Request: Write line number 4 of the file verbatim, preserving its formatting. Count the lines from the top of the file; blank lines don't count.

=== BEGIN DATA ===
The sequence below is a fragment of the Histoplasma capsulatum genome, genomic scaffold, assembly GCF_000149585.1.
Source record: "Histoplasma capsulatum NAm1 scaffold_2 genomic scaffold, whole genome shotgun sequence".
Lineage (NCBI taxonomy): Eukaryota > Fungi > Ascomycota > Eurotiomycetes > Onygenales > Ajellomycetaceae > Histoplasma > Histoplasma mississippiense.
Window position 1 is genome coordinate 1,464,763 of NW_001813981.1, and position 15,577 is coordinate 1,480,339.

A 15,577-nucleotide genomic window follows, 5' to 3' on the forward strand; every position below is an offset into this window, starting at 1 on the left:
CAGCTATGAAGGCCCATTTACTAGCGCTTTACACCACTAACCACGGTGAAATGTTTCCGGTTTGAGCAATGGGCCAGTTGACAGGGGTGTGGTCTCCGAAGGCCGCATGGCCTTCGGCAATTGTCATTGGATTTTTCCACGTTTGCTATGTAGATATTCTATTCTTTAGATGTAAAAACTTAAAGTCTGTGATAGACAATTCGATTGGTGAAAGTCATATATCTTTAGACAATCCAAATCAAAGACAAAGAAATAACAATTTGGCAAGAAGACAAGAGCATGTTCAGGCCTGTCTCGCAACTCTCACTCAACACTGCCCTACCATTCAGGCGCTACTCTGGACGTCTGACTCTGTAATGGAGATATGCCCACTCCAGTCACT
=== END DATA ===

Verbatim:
Window position 1 is genome coordinate 1,464,763 of NW_001813981.1, and position 15,577 is coordinate 1,480,339.